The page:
The inspiration behind the leader in sustainable open ocean aquaculture.
Written By: The Blue Ocean Mariculture ‘ohana
Hugh Reilly has always had a passion for the ocean. As a young man on the Pacific, he worked aboard aged schooners, tugboats and sailing yachts. More recently, he restored a classic 1924 motor yacht and captained her on a 12,000 mile circumnavigation of the Pacific Ocean’s ‘Ring of Fire’. MV Westward, with 93 years behind her, is now listed in the U.S. National Register of Historic Places.
Hugh helped build the modern U.S. commercial fishing industry in the North Pacific. He came to the industry soon after the Fisheries Conservation and Management Act of 1976, which brought biological and economic sustainability to U.S. fisheries there. Hugh built new fishing vessels, founded new seafood processing companies, and developed a deep appreciation for the ocean as a source of life, livelihood and protein.
Meanwhile, Todd Madsen was honing his business and entrepreneurial skills on land through a 15-year career in strategy and operations consulting. He then founded and built a successful technology company before joining Hugh to help manage his varied fishing industry companies and interests.
Hugh and Todd were introduced to the world of aquaculture in 2007 and quickly saw the potential for open ocean farming to reduce pressure on capture fisheries and expand access to seafood, without harming the oceans. A vision began to emerge for sustaining Earth’s oceans, wild fish, and people through the production of clean, farmed marine protein.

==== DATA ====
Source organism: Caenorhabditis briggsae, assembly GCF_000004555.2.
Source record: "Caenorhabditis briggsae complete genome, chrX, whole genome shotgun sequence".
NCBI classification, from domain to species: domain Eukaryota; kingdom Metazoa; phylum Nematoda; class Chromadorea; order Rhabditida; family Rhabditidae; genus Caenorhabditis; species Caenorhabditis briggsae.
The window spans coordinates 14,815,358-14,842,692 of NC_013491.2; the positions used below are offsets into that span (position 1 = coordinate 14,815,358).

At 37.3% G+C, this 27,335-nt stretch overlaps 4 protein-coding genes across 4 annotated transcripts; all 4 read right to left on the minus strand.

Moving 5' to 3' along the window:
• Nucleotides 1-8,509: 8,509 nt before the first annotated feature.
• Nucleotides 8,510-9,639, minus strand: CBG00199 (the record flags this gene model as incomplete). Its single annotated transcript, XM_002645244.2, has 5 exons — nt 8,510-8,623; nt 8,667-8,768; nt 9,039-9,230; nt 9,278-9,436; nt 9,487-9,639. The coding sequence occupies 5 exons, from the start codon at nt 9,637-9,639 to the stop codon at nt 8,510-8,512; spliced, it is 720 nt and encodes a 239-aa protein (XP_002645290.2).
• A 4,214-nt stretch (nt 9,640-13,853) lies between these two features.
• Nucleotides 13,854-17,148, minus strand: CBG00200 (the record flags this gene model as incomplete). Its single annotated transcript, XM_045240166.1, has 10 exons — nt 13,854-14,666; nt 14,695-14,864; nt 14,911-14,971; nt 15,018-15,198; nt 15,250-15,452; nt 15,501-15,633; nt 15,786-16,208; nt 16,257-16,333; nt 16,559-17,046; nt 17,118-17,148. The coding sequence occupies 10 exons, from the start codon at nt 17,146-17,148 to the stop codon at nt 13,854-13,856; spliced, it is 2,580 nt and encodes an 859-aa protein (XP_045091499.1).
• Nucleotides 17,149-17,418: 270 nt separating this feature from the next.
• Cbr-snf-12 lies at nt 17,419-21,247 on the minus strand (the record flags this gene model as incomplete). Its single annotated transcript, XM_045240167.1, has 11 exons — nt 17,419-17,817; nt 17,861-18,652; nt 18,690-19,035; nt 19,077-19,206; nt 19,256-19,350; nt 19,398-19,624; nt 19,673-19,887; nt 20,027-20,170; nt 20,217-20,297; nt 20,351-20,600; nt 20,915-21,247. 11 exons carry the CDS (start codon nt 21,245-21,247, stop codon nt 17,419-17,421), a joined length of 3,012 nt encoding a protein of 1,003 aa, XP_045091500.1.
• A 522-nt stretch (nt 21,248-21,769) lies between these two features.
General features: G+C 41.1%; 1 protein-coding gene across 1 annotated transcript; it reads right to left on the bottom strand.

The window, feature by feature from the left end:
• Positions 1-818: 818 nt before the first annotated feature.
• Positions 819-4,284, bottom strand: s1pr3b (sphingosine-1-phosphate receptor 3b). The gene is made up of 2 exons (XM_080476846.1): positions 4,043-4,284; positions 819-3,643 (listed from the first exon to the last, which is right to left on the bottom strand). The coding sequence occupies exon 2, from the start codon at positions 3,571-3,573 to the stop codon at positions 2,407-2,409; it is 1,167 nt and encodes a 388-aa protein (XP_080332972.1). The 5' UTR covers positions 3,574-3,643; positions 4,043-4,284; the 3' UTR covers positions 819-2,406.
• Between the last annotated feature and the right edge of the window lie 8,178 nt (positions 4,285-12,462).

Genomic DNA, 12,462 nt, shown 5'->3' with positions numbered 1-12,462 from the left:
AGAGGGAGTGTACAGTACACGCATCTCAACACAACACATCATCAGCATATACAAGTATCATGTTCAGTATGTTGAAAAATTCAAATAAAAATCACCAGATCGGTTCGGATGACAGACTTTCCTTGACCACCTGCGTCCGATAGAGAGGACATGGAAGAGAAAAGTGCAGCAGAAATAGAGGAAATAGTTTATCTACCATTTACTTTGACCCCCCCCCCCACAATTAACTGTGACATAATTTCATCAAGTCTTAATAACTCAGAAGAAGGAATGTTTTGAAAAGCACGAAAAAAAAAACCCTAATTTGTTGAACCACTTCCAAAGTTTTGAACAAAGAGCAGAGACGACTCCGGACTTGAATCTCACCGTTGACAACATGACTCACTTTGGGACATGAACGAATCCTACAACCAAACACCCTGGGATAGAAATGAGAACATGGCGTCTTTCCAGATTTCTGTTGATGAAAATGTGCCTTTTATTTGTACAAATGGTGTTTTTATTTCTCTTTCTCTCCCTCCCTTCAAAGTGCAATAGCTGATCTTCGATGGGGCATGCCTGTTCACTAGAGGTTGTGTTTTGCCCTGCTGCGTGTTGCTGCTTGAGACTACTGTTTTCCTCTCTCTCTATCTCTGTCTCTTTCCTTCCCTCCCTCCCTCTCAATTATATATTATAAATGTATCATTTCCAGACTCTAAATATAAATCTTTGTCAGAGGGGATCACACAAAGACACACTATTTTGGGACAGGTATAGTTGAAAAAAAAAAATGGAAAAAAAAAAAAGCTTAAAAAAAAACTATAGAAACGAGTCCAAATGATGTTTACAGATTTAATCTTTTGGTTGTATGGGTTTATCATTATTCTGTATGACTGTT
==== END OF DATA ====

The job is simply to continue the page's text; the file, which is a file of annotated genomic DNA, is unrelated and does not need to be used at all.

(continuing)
Blue Ocean Mariculture was founded in 2010 with a mission to pioneer sustainable open ocean aquaculture of marine finfish. We value quality in all aspects of our business and we care deeply about our employees, the environment and our fish. We also value the earned trust that you place in us to ‘do the right things’ for the ocean, wild fish and our customers. With our flagship fish, Hawaiian Kanpachi, we are setting the standard for responsible, environmentally safe aquaculture in open ocean waters.
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